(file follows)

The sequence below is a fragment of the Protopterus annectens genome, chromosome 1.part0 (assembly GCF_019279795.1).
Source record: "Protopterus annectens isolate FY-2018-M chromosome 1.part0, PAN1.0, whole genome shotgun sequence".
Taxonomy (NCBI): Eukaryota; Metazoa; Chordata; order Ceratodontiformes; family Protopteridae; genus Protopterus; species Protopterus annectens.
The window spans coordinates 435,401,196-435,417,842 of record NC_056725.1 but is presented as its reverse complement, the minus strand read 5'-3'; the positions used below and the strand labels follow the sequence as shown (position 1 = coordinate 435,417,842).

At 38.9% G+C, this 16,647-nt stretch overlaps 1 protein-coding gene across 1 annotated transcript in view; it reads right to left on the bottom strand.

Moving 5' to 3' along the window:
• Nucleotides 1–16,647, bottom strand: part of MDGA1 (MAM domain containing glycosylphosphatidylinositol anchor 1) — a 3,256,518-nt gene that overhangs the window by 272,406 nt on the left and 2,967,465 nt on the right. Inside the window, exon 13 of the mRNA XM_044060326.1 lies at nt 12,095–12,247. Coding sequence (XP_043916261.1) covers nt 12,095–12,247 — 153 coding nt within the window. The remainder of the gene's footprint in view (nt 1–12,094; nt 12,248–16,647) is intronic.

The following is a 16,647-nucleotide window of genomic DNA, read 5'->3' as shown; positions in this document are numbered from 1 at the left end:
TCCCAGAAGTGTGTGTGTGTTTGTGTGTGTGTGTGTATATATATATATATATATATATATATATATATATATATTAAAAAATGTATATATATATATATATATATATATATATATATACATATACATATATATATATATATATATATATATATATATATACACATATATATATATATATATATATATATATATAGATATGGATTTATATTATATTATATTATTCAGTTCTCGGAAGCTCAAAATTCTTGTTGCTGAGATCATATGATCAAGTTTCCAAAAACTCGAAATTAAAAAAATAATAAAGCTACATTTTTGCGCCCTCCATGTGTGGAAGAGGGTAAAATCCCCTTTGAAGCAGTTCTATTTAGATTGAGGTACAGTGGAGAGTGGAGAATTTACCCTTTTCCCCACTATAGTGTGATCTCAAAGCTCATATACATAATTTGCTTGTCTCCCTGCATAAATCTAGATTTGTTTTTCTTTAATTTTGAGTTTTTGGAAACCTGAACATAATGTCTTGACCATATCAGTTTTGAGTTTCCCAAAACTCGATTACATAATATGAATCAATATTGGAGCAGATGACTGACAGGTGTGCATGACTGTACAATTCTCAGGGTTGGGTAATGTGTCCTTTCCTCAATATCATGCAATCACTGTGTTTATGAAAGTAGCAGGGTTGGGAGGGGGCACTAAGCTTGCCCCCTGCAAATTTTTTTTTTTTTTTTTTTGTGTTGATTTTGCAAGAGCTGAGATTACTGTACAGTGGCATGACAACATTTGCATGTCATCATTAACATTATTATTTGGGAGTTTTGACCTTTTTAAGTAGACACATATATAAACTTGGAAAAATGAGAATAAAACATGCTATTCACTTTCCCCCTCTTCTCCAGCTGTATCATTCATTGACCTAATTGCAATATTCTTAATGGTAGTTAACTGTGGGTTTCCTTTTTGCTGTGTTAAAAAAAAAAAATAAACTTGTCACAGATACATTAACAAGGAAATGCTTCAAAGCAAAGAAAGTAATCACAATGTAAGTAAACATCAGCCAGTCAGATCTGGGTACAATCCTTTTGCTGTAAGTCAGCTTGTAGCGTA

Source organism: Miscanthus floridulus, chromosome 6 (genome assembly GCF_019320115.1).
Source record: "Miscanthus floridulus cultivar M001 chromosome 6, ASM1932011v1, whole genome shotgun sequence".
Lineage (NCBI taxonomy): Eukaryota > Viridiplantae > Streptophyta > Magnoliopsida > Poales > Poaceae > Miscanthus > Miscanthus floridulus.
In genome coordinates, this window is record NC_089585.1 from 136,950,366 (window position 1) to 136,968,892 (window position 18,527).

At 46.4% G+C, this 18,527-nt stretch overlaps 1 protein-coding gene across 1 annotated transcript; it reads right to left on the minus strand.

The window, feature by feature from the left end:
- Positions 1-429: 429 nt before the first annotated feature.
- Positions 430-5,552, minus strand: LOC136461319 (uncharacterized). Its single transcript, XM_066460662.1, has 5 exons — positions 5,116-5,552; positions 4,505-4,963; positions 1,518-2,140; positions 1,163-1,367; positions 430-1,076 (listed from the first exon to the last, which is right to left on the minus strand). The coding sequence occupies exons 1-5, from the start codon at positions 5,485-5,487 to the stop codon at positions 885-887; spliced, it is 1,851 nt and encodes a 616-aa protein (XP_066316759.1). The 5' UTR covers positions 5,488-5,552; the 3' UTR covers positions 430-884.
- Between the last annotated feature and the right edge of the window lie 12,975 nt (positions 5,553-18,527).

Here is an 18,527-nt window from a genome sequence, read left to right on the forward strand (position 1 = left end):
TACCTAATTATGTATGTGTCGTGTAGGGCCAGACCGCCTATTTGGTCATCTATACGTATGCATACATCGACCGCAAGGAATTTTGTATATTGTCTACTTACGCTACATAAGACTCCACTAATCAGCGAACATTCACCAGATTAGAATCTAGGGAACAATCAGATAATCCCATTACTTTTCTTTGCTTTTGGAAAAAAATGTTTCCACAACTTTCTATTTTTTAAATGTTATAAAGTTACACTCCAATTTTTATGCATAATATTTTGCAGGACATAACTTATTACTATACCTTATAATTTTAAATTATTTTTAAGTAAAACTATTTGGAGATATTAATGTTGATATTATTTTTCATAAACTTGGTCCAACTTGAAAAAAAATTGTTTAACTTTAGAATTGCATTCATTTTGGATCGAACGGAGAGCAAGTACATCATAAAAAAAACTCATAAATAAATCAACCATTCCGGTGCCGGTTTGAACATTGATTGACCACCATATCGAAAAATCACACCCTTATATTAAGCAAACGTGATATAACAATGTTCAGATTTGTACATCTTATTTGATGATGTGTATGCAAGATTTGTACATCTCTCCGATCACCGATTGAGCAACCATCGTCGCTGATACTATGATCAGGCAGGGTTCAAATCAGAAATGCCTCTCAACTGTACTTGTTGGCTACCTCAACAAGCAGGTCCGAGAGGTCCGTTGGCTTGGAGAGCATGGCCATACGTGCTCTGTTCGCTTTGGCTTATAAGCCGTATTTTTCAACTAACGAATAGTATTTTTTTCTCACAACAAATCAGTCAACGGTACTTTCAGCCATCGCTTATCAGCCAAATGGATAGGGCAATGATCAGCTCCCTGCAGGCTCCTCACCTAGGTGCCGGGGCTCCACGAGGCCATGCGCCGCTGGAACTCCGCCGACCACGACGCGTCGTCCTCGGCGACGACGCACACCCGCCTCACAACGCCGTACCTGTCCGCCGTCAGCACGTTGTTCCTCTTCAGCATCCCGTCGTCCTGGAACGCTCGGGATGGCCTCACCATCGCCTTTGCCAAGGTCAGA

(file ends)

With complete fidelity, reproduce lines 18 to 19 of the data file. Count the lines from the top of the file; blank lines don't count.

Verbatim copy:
- Between the last annotated feature and the right edge of the window lie 12,975 nt (positions 5,553-18,527).

Here is an 18,527-nt window from a genome sequence, read left to right on the forward strand (position 1 = left end):